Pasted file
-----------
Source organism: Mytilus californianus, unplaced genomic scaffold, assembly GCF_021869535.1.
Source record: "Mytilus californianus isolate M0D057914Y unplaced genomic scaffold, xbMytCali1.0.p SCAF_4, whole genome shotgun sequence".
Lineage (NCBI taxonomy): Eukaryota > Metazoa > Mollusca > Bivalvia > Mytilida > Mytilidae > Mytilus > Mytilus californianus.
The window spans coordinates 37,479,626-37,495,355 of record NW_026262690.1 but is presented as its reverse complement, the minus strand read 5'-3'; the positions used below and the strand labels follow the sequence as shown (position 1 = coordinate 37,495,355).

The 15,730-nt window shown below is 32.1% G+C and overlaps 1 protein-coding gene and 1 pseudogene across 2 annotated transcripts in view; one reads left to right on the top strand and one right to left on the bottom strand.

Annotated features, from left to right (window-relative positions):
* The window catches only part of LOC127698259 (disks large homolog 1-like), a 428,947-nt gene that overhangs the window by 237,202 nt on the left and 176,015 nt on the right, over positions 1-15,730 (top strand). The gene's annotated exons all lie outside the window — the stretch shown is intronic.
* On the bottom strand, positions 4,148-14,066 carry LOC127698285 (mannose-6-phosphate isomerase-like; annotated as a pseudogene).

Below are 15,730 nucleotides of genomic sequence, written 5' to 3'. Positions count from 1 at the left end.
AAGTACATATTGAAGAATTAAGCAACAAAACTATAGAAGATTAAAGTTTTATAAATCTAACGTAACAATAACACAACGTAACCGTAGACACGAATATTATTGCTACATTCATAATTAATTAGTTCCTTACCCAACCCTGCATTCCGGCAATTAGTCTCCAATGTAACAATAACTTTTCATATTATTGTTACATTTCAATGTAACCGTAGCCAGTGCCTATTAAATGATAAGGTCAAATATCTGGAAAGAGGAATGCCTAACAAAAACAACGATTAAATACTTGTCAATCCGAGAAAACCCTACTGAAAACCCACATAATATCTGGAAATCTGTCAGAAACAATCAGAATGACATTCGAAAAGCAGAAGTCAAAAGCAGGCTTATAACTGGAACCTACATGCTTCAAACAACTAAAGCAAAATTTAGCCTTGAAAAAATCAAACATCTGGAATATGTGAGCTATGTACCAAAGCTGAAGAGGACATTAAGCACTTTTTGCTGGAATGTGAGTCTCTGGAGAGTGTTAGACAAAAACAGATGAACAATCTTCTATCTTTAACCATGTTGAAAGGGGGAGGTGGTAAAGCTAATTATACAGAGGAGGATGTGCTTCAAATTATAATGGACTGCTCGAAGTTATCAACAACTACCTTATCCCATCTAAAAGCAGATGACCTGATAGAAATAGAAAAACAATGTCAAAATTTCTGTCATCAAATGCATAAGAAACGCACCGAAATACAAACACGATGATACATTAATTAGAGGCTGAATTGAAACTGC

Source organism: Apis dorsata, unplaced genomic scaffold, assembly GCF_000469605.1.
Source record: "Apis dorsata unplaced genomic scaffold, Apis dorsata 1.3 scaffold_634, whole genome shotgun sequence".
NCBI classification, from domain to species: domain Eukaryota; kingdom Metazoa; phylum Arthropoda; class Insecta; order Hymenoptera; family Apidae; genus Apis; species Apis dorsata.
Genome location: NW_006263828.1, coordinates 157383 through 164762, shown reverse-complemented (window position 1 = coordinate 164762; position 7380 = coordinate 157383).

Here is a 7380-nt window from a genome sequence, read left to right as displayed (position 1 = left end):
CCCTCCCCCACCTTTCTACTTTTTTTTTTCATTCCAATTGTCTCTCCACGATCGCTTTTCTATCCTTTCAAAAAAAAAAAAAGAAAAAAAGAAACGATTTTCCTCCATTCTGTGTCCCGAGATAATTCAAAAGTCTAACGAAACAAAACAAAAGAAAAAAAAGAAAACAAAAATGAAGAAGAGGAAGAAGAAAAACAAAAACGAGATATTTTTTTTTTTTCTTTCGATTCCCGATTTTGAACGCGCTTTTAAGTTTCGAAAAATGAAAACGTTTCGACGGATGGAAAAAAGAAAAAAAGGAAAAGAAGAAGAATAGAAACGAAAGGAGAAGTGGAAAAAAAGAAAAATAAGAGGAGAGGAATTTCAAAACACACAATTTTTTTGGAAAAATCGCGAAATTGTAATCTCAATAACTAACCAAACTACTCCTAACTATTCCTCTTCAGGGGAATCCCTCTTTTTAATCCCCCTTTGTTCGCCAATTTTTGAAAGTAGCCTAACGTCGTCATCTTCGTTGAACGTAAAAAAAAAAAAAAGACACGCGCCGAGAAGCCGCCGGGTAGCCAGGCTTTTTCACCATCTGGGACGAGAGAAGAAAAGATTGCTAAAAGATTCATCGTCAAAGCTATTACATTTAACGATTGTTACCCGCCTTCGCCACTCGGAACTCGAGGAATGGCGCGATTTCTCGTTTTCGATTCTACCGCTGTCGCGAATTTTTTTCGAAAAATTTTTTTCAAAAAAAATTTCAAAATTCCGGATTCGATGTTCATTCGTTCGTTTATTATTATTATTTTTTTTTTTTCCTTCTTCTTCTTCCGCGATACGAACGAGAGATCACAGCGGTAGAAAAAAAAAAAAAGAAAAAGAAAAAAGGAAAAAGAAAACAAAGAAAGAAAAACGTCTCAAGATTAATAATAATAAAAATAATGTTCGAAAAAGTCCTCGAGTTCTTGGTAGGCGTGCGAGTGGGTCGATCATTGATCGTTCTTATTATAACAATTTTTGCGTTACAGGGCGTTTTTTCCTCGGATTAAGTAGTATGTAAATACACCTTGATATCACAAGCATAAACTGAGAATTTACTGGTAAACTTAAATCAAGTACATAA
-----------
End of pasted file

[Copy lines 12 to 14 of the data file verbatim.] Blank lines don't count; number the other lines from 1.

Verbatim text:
Source record: "Apis dorsata unplaced genomic scaffold, Apis dorsata 1.3 scaffold_634, whole genome shotgun sequence".
NCBI classification, from domain to species: domain Eukaryota; kingdom Metazoa; phylum Arthropoda; class Insecta; order Hymenoptera; family Apidae; genus Apis; species Apis dorsata.
Genome location: NW_006263828.1, coordinates 157383 through 164762, shown reverse-complemented (window position 1 = coordinate 164762; position 7380 = coordinate 157383).